Nor was Mr. Birrell, the Secretary to the Lord Lieutenant and the real governor of Ireland, the man to piece together the sundering elements in Irish political society. After years of office Ireland had tired him out. He had done two great things for her. He had carried a Home Rule bill, and he had settled the great problem of higher education, before which the leaders of the two opposing schools of British policy in Ireland, Gladstone and Balfour, had equally recoiled. That was enough work for his unambitious, literary, and pessimistic temperament. The task of seeing Ireland through the interim period, during which the Home Rule bill would become a law, was distasteful and difficult. Distasteful, because it involved a series of small compromises in Nationalist administration, and difficult because of the growing Orange revolt and the unrest provoked by the war. It was necessary to govern to some extent with Mr. Redmond, and yet how could there be true partisanship between him and Dublin Castle? Some show of patronage Nationalism must claim, in view of the coming of the new order, but not without weakening its public spirit and popular appeal. Moreover Mr. Birrell felt that the half-acquiescence of the Executive in the incipient Ulster rebellion had disarmed it for a ruthless dealing with the Nationalist Volunteers. The Sinn Feiners were clever. They were careful to follow their illustrious model. The gun-running at Howth was a close copy of the Orangeman's exploit at Larne. Germany was the impartial provider of both these highly providential gifts. A Liberal statesman was in a dilemma. How crush a movement which its promoters identified with the law that was to be--that is, Home Rule--after half-condoning a movement directed avowedly both against the law that was and the law that was to come?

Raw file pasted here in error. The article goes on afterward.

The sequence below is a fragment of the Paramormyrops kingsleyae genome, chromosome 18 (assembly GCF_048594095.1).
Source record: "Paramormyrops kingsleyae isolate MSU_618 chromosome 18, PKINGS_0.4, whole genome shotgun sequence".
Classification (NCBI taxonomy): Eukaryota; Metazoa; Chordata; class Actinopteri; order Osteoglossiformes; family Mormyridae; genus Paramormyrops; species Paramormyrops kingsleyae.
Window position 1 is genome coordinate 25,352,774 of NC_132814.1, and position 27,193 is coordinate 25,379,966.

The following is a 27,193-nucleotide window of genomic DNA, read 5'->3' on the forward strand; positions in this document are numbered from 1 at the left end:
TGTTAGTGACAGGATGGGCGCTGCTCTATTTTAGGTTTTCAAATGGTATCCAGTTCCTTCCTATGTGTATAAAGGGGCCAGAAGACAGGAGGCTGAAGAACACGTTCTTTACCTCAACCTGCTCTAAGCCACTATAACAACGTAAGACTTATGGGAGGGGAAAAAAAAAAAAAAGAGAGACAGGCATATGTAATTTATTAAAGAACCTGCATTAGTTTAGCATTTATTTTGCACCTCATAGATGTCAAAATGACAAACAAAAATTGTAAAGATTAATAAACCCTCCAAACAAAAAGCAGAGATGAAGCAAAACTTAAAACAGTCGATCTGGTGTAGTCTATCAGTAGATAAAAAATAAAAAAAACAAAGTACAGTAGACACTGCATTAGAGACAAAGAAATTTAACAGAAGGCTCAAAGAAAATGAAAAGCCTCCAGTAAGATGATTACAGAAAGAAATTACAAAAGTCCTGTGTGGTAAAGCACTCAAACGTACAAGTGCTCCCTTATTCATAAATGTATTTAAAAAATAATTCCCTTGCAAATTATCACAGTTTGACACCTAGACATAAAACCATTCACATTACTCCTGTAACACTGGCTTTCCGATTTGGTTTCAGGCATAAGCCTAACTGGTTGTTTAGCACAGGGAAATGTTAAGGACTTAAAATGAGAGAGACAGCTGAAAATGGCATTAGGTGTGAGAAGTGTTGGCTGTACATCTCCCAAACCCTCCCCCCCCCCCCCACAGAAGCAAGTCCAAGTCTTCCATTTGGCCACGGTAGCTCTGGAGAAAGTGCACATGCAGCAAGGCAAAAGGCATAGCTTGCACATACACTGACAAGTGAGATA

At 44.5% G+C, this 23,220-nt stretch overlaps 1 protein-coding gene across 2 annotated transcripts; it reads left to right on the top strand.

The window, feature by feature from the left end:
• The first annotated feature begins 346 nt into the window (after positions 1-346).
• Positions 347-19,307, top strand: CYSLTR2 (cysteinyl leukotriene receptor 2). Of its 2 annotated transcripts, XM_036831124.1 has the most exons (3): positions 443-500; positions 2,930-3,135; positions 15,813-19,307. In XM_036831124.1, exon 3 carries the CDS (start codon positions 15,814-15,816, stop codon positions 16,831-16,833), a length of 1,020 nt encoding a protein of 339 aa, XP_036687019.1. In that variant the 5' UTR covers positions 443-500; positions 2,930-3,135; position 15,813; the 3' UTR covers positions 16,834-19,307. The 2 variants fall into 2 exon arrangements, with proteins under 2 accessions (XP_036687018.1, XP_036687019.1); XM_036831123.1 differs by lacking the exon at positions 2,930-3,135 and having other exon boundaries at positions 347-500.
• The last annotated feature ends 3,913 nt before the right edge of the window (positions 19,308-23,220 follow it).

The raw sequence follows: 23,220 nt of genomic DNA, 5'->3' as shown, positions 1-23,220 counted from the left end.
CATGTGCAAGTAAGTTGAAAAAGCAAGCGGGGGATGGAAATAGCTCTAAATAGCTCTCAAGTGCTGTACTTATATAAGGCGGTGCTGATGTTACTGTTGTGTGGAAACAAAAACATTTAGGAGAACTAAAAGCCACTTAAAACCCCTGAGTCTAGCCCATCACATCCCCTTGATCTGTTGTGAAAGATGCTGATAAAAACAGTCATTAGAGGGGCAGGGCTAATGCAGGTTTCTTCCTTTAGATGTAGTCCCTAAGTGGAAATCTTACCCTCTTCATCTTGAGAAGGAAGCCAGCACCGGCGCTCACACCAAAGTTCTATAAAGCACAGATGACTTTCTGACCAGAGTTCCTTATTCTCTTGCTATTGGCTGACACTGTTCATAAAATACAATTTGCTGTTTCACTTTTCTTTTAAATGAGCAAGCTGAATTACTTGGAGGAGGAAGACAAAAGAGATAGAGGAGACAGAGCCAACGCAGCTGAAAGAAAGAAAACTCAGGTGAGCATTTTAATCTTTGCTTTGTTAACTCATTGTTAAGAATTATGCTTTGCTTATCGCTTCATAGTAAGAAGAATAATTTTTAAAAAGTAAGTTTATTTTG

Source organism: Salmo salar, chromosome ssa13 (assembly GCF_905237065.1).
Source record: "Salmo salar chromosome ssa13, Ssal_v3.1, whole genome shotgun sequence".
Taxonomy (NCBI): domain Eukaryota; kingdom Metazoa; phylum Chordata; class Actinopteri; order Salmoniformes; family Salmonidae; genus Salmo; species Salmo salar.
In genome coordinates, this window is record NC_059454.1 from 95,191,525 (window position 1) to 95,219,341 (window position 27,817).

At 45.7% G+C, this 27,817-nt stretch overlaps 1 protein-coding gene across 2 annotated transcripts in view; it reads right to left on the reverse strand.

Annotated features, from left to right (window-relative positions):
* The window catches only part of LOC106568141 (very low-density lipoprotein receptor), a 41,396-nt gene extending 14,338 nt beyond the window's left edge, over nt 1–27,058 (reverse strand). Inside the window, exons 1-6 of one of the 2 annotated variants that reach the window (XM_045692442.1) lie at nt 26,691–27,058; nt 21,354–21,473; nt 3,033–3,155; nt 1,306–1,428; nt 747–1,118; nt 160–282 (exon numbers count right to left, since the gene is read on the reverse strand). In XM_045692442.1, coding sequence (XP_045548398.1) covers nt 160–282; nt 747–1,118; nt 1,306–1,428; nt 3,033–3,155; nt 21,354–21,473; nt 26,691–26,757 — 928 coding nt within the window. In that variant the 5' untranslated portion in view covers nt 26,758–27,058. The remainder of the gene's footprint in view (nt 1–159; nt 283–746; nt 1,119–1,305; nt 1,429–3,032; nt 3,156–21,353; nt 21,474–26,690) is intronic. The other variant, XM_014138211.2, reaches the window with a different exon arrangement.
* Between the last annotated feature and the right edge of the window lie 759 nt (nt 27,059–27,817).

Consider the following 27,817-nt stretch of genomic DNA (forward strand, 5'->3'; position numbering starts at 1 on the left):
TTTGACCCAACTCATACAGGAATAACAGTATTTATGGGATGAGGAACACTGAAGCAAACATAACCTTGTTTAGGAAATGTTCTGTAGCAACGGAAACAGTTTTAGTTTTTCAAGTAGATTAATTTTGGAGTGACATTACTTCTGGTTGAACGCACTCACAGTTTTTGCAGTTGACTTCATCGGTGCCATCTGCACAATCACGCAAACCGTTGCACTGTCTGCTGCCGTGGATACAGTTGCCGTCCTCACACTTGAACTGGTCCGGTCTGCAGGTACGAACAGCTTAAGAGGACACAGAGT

It would seem therefore as if Ireland, at the moment when she most wanted government, was most lacking in its means and instruments. British rule was gone or was going. Irish self-government, its inevitable substitute, had not arrived. Even if the path to it had been a smoother one, it was doubtful if the Home Rule bill was a vessel into which could be poured the ripening energies of the people. Save in the towns, the standard of life was rising fast. No visitor to the West could fail to be struck with the social changes wrought by Land Purchase and Land Distribution, by the rehousing work of the Land Commission and the Congested Districts Board, and the application of Old-Age pensions on the English scale to a countryside where a flow of silver money was almost as rare a thing as boots on the children's feet. The people began to feel a new pride in themselves, and also to realize how narrow a life theirs must be so long as Ireland remained at once poor and dependent. Had Sinn Fein been in wiser hands, had there been no war and no Dublin strikes, had capital in the South been led by a statesman rather than by a man of hard and despotic temper, and had Mr. Redmond been able to add the flower of the new Irishmen to the little band of intellectuals he had actually recruited; had Britain been quicker and more generous, and Ulster less bigoted and self-sufficient,--in a word, had time and tide been for the most unlucky of countries instead of against her,--there might have been a promising start for Home Rule. The worst did not indeed happen. The country districts refused to join the towns, even in the one southern county where a rebellion was most to be dreaded; and the crushing of the weak and divided rising was certain when the formidable ranks of Volunteers shrank to the measure of a couple of thousand men and boys [I should say that half the prisoners I saw in Kilmainham were under 20--THE AUTHOR], and a short-lived strategy of street-fighting. Again England had her chance in Ireland, and it is not certain that she has lost it.